nep-hea New Economics Papers
on Health Economics
Issue of 2011‒03‒12
thirteen papers chosen by
Yong Yin
SUNY at Buffalo, USA

  1. Work Absenteeism Due to a Chronic Disease By Guy Lacroix; Marie-Ève Brouard
  2. Medical Technology and the Production of Health Care By Baltagi, Badi H.; Moscone, Francesco; Tosetti, Elisa
  3. The Poor Health Status of the Hungarians; Comparative Macro-Analysis of the Likely Explanatory Factors onHungarian and Austrian Data, 1960-2004 By M ria Lack¢
  4. How efficient is the Italian hospitality sector? A window DEA and truncated-Tobit analysis By JG. Brida; Claudio Detotto; Manuela Pulina
  5. Pro-social preferences and self-selection into the public health sector: evidence from economic experiments By Kolstad, Julie Riise; Lindkvist, Ida
  6. Diminishing Willingness to Pay per Quality-Adjusted Life Year: Valuing Acute Foodborne Illness By Hammitt, James; Haninger, Kevin
  7. Infectious Diseases and Economic Growth By Aditya Goenka; Lin Liu; Manh-Hung Nguyen
  8. Consumer Response to Cigarette Excise Tax Changes By Chiou, Lesley; Muehlegger, Eric
  9. Chronic diseases and labor market outcomes in Egypt By Rocco, Lorenzo; Tanabe, Kimie; Suhrcke, Marc; Fumagalli, Elena
  10. Social Capital and Health of Older Europeans By Nicolas Sirven; Thierry Debrand
  11. Why is Medical Care Expensive in the U.S.? By Kaz Miyagiwa; Paul Rubin
  12. Behavioural Factors as Emerging Main Determinants of Child Mortality in Middle-Income Countries: A Case Study of Jordan By Cornelia Kaldewei; Ingo Pitterle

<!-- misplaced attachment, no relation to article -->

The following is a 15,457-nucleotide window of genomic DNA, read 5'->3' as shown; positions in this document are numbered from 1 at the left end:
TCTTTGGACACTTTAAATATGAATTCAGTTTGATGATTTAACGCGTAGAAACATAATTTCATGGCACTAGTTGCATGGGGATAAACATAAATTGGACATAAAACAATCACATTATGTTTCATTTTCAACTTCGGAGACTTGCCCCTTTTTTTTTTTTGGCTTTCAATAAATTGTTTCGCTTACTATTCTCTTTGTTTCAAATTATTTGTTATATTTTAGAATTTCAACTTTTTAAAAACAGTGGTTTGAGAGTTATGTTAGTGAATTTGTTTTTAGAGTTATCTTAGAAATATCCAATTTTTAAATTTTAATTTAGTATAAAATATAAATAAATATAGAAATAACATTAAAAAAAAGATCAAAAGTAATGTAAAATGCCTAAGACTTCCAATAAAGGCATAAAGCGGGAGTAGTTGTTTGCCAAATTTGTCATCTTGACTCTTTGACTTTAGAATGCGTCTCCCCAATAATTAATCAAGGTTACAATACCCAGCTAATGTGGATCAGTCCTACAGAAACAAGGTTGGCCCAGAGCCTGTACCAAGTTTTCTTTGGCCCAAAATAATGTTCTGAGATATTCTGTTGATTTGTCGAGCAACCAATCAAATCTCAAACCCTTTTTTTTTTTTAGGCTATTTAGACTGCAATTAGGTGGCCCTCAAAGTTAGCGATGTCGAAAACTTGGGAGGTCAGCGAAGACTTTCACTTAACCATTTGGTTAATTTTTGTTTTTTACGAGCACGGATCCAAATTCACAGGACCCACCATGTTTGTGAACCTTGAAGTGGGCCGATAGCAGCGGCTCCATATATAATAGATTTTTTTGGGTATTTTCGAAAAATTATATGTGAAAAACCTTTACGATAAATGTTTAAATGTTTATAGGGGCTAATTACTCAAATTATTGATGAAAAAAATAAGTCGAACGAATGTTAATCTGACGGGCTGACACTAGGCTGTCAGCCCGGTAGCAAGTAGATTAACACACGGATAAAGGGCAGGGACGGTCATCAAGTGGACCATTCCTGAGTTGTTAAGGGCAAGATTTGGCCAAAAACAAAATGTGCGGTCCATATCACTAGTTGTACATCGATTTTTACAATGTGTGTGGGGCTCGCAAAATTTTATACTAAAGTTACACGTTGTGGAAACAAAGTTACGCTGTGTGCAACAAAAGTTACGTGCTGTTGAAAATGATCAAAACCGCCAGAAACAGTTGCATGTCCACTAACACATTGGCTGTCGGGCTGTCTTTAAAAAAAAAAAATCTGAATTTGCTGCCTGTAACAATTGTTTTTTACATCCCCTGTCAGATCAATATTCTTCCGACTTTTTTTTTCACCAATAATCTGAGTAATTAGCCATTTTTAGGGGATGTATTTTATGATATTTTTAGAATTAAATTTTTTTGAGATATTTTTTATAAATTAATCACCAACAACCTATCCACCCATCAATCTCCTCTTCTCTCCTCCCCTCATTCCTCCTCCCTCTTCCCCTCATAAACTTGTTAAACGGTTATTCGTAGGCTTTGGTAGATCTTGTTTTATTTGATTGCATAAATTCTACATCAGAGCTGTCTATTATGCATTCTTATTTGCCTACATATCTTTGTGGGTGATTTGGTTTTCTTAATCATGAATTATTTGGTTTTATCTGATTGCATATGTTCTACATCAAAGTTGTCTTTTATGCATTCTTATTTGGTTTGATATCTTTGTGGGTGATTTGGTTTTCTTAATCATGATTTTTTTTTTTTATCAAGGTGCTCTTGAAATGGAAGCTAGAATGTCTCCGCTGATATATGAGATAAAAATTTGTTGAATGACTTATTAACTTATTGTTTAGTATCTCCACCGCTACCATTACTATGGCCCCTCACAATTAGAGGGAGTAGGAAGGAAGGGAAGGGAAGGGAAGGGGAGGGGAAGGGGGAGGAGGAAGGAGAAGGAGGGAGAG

13. How Beliefs about HIV Status Affect Risky Behaviors: Evidence from Malawi, Sixth Version By Aureo de Paula; Gil Shapira; Petra E. Todd

  1. By: Guy Lacroix; Marie-Ève Brouard
    Abstract: Research on health-related work absenteeism focuses primarily on moral hazard issues but seldom discriminates between the types of illnesses that prompt workers to stay home or seek care. This paper focuses on chronic migraine, a common and acute illness that can prove to be relatively debilitating. Our analysis is based upon the absenteeism of workers employed in a large Fortune-100 manufacturing firm in the United States. We model their daily transitions between work and absence spells between January 1996 up until December 1998. Only absence due to migraine and depression, its main comorbidity, are taken into account. Our results show that there is considerable correlation between the different states we consider. In addition, workers who are covered by the Blue Preferred Provided Organization tend to have shorter employment spells but also shorter migraine spells.